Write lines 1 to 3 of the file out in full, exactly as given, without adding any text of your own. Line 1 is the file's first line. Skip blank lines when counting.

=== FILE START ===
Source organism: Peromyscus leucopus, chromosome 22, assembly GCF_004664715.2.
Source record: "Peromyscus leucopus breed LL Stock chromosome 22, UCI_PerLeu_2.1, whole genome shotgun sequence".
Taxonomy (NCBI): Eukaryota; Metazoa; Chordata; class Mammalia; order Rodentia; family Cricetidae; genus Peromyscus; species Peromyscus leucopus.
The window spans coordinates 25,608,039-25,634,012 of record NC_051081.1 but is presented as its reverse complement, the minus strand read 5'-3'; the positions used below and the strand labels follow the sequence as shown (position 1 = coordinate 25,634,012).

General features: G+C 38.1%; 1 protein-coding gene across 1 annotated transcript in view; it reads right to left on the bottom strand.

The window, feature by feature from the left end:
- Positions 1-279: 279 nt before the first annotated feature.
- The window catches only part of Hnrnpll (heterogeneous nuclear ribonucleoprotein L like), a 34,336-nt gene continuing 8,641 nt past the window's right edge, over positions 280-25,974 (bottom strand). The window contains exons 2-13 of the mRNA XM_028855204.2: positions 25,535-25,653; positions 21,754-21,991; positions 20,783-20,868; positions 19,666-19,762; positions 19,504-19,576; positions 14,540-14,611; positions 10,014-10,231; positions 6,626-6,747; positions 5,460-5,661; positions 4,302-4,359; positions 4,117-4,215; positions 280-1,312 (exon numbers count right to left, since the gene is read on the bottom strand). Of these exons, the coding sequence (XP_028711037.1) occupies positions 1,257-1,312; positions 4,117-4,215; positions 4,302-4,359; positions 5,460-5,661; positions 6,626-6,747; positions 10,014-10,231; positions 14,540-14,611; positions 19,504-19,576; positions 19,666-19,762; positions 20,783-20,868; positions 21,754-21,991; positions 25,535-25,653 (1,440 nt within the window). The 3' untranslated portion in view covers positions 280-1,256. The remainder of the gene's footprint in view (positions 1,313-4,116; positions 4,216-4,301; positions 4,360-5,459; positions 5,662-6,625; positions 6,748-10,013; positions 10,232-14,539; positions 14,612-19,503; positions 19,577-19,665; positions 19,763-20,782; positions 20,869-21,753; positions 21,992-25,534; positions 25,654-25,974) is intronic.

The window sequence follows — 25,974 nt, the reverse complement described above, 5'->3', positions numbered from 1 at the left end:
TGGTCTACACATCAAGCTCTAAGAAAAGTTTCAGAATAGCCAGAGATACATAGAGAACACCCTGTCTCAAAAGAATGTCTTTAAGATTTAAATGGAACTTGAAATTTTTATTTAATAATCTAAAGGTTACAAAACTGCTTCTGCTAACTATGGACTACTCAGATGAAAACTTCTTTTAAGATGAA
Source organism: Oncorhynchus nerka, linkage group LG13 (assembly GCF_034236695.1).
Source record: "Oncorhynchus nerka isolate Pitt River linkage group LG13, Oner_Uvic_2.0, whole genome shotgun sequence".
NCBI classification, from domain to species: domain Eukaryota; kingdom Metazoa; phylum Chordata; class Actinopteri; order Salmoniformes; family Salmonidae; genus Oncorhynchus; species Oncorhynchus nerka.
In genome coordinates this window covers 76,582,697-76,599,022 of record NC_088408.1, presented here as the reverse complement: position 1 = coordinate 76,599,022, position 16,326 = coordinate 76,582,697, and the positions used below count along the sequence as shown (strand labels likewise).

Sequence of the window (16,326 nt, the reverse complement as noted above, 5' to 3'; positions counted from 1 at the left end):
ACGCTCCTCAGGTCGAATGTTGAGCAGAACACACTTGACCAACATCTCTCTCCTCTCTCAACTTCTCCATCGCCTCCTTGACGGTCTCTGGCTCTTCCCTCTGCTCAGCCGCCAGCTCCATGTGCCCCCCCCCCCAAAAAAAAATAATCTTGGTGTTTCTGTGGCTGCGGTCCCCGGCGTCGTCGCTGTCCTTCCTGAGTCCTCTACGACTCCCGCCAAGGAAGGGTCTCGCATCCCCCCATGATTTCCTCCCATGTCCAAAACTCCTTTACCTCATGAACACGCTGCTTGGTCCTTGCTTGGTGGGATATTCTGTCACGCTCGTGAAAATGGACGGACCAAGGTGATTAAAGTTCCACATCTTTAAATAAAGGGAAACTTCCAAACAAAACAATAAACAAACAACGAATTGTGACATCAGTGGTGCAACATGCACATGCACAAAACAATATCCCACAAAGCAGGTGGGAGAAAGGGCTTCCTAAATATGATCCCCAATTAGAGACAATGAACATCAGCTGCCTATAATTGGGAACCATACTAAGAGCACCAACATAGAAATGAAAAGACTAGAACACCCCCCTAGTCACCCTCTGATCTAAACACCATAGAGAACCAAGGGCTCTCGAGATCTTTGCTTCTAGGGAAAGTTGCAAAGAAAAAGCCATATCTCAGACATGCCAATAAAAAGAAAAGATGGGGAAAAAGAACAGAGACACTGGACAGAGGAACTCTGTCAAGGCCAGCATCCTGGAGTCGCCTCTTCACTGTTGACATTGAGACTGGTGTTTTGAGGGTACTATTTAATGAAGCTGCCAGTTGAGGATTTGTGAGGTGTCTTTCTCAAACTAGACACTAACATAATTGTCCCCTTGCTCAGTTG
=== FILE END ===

Source organism: Peromyscus leucopus, chromosome 22, assembly GCF_004664715.2.
Source record: "Peromyscus leucopus breed LL Stock chromosome 22, UCI_PerLeu_2.1, whole genome shotgun sequence".
Taxonomy (NCBI): Eukaryota; Metazoa; Chordata; class Mammalia; order Rodentia; family Cricetidae; genus Peromyscus; species Peromyscus leucopus.